Exploded View of Top Assembly

Exploded View of Top Assembly

I used my little router table to machine the stopped slot in the end caps, then squared the ends up with a chisel.  Then I dropped the chisel, nicked the end and spent half an hour moving my sharpening bench from the metalworking shop to my wood shop, and re-establishing the edge and honing it sharp.

Slots in End Caps

Slots in End Caps

Then a dry assembly to make sure everything fits nicely.  I had to take a few shavings off of the tenons to get a nice press fit in the end caps.  The stock is all smoothed with a plane, but I’ll go over it with 220 to ease the edges before the final assembly.  Now on to the Ebony Plugs.

Test Fit of the Top

Test Fit of the Top

I made up a little story stick for the layout of the Ebony plugs and used it to set up the stop blocks on the router table.  I cut extra parts on every step in case I ruin one.  I use them to make test cuts, and when I screw up I’m always glad to have the backup parts.

Story Stick for End Caps

Story Stick for End Caps

Test Cut, Looks Right on the Money

Test Cut, Looks Right on the Money

After routing the slots I squared up the ends with a chisel.  By the time I got through I was doing a reasonably accurate job, but the first few were a little sloppy.  It’s easier to square the ends with a smaller chisel I find, rather than using one that matches the width of the slot.  I used the four best parts and threw the last one away.

Working on the Ebony Pegs

Working on the Ebony Pegs

I sanded a pillow shape on the end of the square plugs with 220,. 400, 600 and 1,000, then cut it off with a bench hook and a stop.  I figured out all of my dimensions do that the plugs all sit at the same height, but in retrospect I wish I’d set them a skosh lower.  To my eye they sit just a little too high compared to original Greene & Greene stuff I’ve seen.

Cutting off a plug after shaping the face

Cutting off a plug after shaping the face

I sanded all the Mahogany parts with 220, and rounded over the edges on the breadboard ends.  The plugs are glued in, and the breadboard ends are glued only in the middle one inch of the tenon so the rest of the top can expand and contract.  I still need to drill the hole in the middle for the lamp socket, make the wall bracket and figure out a few assembly details, but the end is in sight.

IMG_0839

Both Sconce Tops Sanded and Glued Up

Two Sconces

Two Sconces

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Updated Plans for Blacker House Sconce

I worked out a few of the design issues I mentioned in my last post and adjusted the scale on all of the parts as necessary to match the body.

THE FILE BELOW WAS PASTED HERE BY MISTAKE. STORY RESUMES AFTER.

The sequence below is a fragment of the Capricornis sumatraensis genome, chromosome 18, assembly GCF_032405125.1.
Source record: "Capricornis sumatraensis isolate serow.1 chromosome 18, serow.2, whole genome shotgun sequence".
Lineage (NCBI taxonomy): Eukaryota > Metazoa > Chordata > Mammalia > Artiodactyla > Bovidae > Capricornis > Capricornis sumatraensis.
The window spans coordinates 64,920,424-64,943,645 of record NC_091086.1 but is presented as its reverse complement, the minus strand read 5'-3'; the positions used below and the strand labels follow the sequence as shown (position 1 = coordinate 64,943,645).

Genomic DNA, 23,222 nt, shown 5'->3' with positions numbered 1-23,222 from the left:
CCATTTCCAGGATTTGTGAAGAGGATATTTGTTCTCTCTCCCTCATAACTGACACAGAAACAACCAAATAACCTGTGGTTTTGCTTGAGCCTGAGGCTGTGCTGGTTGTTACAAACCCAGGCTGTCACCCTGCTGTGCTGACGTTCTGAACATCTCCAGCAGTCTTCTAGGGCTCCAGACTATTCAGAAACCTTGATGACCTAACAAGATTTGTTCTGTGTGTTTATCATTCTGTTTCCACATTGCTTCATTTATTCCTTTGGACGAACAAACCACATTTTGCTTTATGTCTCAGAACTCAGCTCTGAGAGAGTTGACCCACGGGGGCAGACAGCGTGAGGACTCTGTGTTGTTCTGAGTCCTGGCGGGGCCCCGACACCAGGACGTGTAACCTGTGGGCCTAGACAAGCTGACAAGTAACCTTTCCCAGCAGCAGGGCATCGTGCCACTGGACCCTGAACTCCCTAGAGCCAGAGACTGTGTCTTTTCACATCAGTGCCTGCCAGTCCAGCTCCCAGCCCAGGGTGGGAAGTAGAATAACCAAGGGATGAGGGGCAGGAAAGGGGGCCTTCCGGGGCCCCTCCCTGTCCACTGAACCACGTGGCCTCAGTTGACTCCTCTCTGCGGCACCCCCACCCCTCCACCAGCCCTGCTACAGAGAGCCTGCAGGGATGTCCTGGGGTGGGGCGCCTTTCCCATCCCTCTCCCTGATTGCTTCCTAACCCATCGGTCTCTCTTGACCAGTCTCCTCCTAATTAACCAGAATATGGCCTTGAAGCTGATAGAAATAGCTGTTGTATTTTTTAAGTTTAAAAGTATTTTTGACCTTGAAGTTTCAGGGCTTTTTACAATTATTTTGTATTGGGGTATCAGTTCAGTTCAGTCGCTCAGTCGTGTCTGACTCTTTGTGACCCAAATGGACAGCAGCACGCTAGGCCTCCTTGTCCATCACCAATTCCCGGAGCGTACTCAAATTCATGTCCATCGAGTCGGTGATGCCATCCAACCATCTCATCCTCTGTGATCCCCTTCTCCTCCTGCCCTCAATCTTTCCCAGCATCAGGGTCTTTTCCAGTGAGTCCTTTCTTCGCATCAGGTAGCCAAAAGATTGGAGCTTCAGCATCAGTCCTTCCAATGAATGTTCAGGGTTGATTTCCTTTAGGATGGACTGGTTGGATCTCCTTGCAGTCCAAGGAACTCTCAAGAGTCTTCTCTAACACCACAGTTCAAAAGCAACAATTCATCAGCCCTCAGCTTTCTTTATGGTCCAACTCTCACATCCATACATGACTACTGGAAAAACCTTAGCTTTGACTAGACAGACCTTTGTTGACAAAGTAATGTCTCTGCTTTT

These aren’t the final plans, at the very least I expect I’ll find some mistakes as I build the rest of the sconce.  I may need to slightly lengthen the wall bracket – I need to see it in real life to make sure the scale is right.  I know I need to update the layout for the stained glass panels and add them to the plans.  And I still need to devise a way to actually mount this to the wall.  To figure out the mounting I want to take a look at what kind of commercial hardware is available.

Anyway, the plans are here, please let me know if you see any serious errors and I’ll update them.

Wall Mount Joinery

Wall Bracket Joinery

Updated Blacker House Sconce Model

Updated Blacker House Sconce Model

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Second Sconce Glued Up

Things continue to move at a snail’s pace here.

I squared the mortises, beveled the ends of the tenons, test fit and sanded the parts for the second sconce body.  And glued it up.  And didn’t stress out or ruin it. All in all, a success.

I’ve been thinking through the details on the other parts.  The big design questions I have are:

  1. How to attach the “lid” to the body and the support arm from the wall bracket?  My thinking is a sheet metal bracket the attaches to the top rails and has screws through the lid into the support arm.
  2. What kind of joint between the wall bracket and the support arm?  Mortise and tenon almost certainly, but I need to allow for wiring to run through the arm.
  3. How will the wall bracket attach to the wall?  I could hide screws under the ebony pegs and screw it directly to the wall.  Or I could use some sort of clips that slide over protruding screws in the wall.
Paring Tenon Ends

Paring Tenon Ends

Second Body Clamped

Second Body Clamped

Two Bodies Glued Up

Two Bodies Glued Up